Diego Maradona and All That We Have Lost

Maradona, though he did not know it, served as midwife to that change. In 1987, at the height of his fame, his Napoli team was drawn to face Real Madrid in the first round of the European Cup. It was a mouthwatering matchup: the champion of Italy against the champion of Spain, the Neapolitan forward line of Maradona, Bruno Giordano and Careca — the Ma-Gi-Ca — against the Real of Emilio Butragueño and his Quinta del Buitre.

Silvio Berlusconi, the owner of A.C. Milan, greeted the draw with horror. Why on earth would soccer allow this to happen, he thought: the game of the year tossed away in the first round of a competition, when it might make a suitable final, a showpiece around which to build the season.

Berlusconi tasked Alex Fynn, then working with the advertising agency Saatchi & Saatchi, to work on a concept for what he called the European Television League, in which games like this would not only be more common, but saved until the later rounds. It would prove to be the idea that resulted, five years later, in the formation of the Champions League, and the dawn of the new soccer.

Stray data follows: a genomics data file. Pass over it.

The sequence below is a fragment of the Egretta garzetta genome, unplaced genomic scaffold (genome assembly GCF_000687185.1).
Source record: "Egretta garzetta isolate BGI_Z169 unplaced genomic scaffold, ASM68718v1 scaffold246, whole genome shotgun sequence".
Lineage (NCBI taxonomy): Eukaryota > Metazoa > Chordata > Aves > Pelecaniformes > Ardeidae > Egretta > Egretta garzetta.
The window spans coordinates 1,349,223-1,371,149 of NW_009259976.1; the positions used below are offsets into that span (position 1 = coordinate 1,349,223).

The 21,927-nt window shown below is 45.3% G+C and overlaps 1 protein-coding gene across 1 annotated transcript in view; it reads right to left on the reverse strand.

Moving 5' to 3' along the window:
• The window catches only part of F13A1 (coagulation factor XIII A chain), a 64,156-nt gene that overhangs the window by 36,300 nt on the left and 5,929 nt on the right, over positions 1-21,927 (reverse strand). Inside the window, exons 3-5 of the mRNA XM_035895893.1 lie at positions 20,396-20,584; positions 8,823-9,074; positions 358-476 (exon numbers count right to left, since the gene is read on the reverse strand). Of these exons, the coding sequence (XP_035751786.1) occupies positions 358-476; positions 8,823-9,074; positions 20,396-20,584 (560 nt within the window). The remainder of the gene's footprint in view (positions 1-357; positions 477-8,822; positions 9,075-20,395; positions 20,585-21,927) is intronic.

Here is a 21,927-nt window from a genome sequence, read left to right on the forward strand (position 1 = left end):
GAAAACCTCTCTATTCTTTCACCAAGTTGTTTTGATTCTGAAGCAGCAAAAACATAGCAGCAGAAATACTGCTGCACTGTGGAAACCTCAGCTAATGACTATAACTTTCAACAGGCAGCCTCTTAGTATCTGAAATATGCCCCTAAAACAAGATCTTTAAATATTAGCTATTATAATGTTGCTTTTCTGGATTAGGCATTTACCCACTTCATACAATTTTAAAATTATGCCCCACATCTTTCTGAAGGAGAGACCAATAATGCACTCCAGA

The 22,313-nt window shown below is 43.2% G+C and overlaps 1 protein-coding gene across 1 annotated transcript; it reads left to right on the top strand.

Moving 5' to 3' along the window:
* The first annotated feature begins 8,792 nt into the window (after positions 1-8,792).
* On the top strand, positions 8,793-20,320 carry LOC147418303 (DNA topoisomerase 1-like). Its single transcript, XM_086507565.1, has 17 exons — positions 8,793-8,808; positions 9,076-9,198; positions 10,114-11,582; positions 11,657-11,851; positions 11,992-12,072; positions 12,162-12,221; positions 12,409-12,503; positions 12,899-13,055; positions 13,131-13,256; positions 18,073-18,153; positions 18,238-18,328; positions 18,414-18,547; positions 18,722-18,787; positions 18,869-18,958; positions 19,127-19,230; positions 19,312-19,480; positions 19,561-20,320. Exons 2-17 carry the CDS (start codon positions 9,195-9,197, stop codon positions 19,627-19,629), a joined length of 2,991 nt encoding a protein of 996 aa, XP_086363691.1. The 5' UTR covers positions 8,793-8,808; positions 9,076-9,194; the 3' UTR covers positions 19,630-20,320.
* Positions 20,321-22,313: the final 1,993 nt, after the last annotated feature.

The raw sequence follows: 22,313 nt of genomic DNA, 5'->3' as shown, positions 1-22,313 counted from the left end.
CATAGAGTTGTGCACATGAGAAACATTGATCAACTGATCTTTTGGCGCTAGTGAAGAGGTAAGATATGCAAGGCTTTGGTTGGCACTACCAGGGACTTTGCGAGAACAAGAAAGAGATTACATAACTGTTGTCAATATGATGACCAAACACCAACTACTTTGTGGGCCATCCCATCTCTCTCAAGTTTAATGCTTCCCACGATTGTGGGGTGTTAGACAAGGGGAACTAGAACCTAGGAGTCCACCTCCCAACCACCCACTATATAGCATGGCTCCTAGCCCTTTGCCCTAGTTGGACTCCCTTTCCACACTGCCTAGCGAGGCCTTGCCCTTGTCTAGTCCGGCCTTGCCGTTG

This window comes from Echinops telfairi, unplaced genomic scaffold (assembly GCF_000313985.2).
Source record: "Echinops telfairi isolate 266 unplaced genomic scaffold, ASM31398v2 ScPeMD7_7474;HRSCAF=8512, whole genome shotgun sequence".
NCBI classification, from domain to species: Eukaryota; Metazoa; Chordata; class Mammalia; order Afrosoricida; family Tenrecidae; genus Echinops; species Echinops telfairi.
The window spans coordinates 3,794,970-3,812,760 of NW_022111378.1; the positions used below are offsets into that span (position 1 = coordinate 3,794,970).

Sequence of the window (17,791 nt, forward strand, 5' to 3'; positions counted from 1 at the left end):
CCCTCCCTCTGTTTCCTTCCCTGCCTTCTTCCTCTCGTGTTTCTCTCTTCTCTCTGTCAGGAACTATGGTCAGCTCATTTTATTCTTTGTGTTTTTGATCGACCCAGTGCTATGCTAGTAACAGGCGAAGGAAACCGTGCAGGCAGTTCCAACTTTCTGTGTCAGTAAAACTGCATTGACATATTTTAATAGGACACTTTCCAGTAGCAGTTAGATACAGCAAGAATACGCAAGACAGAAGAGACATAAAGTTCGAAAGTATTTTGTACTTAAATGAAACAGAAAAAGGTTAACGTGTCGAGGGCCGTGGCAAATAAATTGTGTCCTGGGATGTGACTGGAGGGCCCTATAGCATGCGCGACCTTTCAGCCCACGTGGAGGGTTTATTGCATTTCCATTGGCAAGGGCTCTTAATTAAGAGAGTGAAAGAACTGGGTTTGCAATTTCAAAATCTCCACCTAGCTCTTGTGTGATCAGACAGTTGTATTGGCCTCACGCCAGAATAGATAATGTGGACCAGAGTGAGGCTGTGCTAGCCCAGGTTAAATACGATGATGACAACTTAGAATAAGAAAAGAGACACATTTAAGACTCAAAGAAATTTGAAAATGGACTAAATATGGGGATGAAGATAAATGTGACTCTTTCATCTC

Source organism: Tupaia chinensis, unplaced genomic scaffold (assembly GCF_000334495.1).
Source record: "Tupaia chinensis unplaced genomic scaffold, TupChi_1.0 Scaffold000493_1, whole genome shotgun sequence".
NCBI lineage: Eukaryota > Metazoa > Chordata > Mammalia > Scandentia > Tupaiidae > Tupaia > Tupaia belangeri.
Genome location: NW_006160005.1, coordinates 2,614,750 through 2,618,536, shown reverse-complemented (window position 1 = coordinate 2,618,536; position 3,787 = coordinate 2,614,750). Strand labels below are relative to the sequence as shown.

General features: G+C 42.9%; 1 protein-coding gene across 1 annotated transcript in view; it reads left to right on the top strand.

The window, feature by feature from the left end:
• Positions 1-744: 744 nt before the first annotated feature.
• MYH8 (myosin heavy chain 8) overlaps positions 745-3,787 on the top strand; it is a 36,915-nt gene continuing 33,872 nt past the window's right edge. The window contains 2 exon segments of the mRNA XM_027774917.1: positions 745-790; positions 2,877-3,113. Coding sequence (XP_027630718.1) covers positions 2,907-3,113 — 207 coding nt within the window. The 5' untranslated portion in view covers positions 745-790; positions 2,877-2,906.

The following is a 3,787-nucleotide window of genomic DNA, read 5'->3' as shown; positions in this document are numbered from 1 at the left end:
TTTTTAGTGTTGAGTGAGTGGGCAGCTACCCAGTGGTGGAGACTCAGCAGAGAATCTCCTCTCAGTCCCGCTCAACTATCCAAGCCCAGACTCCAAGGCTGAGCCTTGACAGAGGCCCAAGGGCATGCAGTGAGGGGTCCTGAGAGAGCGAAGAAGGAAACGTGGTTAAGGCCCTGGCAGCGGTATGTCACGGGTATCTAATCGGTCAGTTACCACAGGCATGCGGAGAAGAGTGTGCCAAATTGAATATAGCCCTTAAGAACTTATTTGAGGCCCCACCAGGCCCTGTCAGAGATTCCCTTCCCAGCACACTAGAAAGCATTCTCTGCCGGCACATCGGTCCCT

That soccer, as it turned out, would not only not have space for Maradona the player, it would not be able to accommodate Maradona the idea. The concentration of power in the hands of a few superclubs and the rush of money into the sport would set off an arms race in tactics and coaching and recruitment. Within a few years, it would rid the game of its wildness and its improvisation and its renegade streak.

Maradona, and all that he represented, would be consigned to the past. He would, in his later years, come to be an avatar for soccer as it once was, to inspire a nostalgia for all that we have lost. He meant so much to so many — even those who had no memory of him — because he stood as a symbol of the culmination, the apex, of what it used to be.